The focus of Bitzer and Schroder (2003) is on the effect of competition on innovation, while the focus of our chapter is on a direct comparison of the innovation in the two alternative software ecosystems, which consist of application and operating system developers. 10. 3 CASE STUDY: 1,INIJX VS. WINDOWS This case study of Linux vs. Windows distinguishes between the operating systems market for end users – of a desktop operating system (client) – and the market for server operating systems (server). The most interesting battle today is at the server-side.
Some studies suggest that the market-share of Linux at the client-side is around 3% and some expect it to reach 7% by 2007. ‘ This slow growth can be attributed to lack of ease of use, small variety of applications and problems with drivers that enable users to connect other devices to their computing systems. Linux has been mostly an operating system for power-users who have Unix-like skills, but this may change since the open source community is developing several friendly user interfaces such as KDE.
Switching costs from the dominant Windows operating system make it difficult for the Linux market-share to grow fast. Much depends on the relative availability of applications for Windows vs. Linux and the switching costs from the Windows ecosystem to the Linux ecosystem. There are many open source applications under development, and the open source community has recognized the strategic importance of making their applications similar to the Windows applications to lower user switching costs. Many open source applications (such as Openoffice, the Mozilla Firefox browser etc. are also compatible with Windows. Although these applications increase the recognition of the open source community, they strengthen the Windows ecosystem and therefore may hurt Linux in its competition with Windows in the short term. However, the existence of these open source applications may reduce the switching cost to Linux in the long term. At the same time, there are many proprietary applications that are offered over the Linux operating system. Therefore, we do not see a pure open source ecosystem competing with a pure ‘ See http://www. idc. corn. Linux vs.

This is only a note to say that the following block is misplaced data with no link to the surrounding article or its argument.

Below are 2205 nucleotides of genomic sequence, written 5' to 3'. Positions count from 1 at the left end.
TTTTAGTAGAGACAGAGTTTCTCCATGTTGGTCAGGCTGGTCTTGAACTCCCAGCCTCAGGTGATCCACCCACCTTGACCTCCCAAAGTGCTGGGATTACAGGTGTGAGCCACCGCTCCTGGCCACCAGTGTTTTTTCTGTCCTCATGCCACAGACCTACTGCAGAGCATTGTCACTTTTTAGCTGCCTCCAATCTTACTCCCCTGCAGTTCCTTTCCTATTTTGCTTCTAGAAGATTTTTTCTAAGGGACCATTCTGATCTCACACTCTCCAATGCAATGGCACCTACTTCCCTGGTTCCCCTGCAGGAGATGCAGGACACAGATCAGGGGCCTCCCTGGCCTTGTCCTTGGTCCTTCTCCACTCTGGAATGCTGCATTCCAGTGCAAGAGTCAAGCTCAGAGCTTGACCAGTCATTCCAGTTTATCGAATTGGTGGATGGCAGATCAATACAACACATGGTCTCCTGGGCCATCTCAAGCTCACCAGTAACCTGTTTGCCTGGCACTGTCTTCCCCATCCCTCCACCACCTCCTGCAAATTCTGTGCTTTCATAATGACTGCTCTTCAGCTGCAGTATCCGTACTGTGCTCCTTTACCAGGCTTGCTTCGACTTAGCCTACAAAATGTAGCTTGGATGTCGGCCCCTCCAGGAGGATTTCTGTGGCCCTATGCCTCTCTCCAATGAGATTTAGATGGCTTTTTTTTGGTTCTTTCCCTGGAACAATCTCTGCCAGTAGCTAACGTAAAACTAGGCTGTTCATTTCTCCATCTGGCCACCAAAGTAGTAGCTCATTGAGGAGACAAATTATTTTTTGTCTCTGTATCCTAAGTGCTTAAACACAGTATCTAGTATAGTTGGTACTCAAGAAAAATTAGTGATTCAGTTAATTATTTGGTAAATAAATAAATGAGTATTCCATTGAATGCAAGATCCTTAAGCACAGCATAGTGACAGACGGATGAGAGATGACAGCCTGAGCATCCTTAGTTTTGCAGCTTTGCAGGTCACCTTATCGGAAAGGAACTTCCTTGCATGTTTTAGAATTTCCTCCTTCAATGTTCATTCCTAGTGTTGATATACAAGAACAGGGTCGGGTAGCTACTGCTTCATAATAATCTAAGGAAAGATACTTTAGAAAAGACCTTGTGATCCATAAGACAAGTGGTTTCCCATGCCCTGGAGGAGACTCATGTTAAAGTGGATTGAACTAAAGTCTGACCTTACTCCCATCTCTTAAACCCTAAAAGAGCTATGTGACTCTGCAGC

Windows 211 proprietary ecosystem, but two ecosystems both based on a mix of open source and proprietary applications. Understanding the strategic implications of these mixed ecosystems is an interesting question for future research. At the server-side, IDC predicts double-digit growth of Linux adoption3 and that Linux server shipments will reach 25. 7% of total shipments in 2008. Linux is “becoming mainstream” and the Linux-based packaged software market is expected to exceed $14 million by 2008. 4 The total cost of ownership (TCO) of Linux may be higher pre~ently. The migration from Windows environments to Linux is more costly than the migration from Unix to Linux, since Linux is a Unix-like operating system. ‘Therefore a significant switching cost is protecting Windows. Both Windows and Linux are gaining market share at the expense of proprietary Unix systems (including the Sun versions of Unix), which tend to be closed and expensive running on expensive hardware. The Linux ecosystem is developing fast in terms of number, variety and quality of applications and availability of support and other complementary services.
However, it is expected that firms that offer competing proprietary solutions will respond in a variety of ways, including the reduction of prices and higher investment in their products. For example, Microsoft seems committed to reduce the security issues faced by Windows. Uncertainty about potential litigation risks due to unclear property rights and confusing open source licenses also hurts Linux. Sponsoring of Linux by big IT companies such as IBM and HP is affecting positively Linux because it affects the expectations of customers about the prospects of the platform.